HERE is a tragic forecast for the year ahead. The "honour killings" of Asian girls and women in Britain will increase. But such killings are only the tip of an iceberg of brutality: murders, rapes and assaults on women who dare to break strict religious and cultural rules.
The number is doubling every year, with police estimating that up to two violent "honour crimes" are committed every day, usually at the hands of family members.
The rise of fundamentalism is believed to be the reason why such crimes are increasing. One of the few Asian women who courageously run refugees and women's rights organisations estimates that there are at least 500 "honour crimes" ever year.
If the victims were white, she says, there would be a national outcry, but the politicians run for cover when the subject is raised. Labour MPs in the inner cities are largely silent – including the dozens of women MPs foisted on Parliament by all-women shortlists – who are prepared to prattle endlessly about any subject except this.
One shining example of courage, sadly leaving Parliament, is Ann Cryer, MP for Keighley, who has been a brave campaigner to raise awareness of honour crimes. She says it is a struggle to get the issue into the open because, instead of looking after the human rights of vulnerable young women, you get accused of "doing down the Asian community".
The level of brutality is terrifying. Here is just one case, a 25-year-old Muslim graduate working as a recruitment consultant. She refused to marry a man she had never met, chosen by her family, and threatened to leave home.
Her brother and cousin held her down, stabbed her 17 times, cut her throat, and then forced her two sisters, aged two and four, to watch her die. Many of these murders are planned in advance by members of the victim's family. In another case, a Muslim woman who threatened to leave the husband chosen for her was strangled by her brother while her mother held her legs.
But concentration on such horrific crimes should not divert us from the enormous reservoir of unreported and unknown intimidation. Neither is there any record of the number of women taken to Pakistan and Bangladesh and killed there. Often with the co-operation of local police.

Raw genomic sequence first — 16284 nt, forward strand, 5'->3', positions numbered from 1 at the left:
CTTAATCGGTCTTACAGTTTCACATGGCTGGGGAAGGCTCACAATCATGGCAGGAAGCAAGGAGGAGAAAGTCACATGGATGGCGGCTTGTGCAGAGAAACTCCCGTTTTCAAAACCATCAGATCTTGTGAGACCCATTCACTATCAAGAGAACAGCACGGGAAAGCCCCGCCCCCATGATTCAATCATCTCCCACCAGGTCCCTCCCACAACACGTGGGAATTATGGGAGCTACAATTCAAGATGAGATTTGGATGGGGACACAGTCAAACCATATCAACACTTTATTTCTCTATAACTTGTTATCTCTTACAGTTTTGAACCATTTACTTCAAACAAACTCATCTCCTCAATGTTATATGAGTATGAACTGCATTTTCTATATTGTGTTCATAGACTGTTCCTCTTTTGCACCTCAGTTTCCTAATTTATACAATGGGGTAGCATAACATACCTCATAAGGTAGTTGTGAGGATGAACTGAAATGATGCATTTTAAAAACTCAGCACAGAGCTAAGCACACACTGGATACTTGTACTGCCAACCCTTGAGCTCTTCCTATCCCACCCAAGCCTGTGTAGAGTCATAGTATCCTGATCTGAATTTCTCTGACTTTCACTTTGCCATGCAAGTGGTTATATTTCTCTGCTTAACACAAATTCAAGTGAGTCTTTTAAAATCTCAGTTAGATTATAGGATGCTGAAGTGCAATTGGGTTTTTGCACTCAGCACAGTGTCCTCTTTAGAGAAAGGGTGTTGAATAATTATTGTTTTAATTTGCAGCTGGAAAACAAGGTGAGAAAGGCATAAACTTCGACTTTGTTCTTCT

One study says that honour killings, domestic violence and forced marriage are not isolated practices but part of a social system built on ideas of honour, and cultural, ethnic and religious superiority that exists outside everyday life in Britain.
As a result, women are being threatened with physical violence, rape, death, mutilation, abductions, drugging, false imprisonment, withdrawal from education, and forced marriage by their own families. Neither is it just a case of first-generation immigrants bringing practices from "back home" to the UK. It is being carried out by third and fourth generation immigrants, raised and educated in the UK.
What distinguishes it from incidents of domestic violence in the wider community is that it involves a woman's own parents, sons, brothers and sisters as well as members of their extended family and in-laws.
The Asian women running refuges for threatened women run serious risks. Tracking down runaways is a well-established business, with Asian police officers and taxi drivers often involved. There is also widespread ignorance that plays into the hands of the pursuers. In a much-publicised case last year, the police repeatedly advised the victim to return home and disclosed her location to her family. But there are signs that some police forces are now better informed. West Yorkshire is one.
Labour MPs – and the Left in general – who have been so enthusiastic about encouraging immigration from the Third World have a lot to answer for.
ADVOCATING sympathy for lawyers is not an easy task, but they have a strong case in the face of sloppy legislation dumped on them by the Labour Government.
Protecting vulnerable people suffering from mental health problems is hampered by politicians who see the law as just a means of grabbing headlines.
The Mental Health Manual, by which mental health lawyers operate, has protested about the "complex, voluminous, badly-drafted, bureaucratic procedure which is a recipe for confusion".
The same goes for the law in general. Archibald, the criminal law text, has denounced the Labour Government's practice of legislating by trial and error, which shows no sign of abating, even in its 13th year in office.
It says the Criminal Justice and Immigration Act 2008 is a "hotchpotch of measures", much of
it an attempt to undo earlier legislation.
One lawyer recommends an ancient Greek proposal whereby anyone wanting a new law must stand in the assembly with a cord around his
neck. If the law was rejected, the innovator was instantly strangled. This would work wonders in the House of Commons.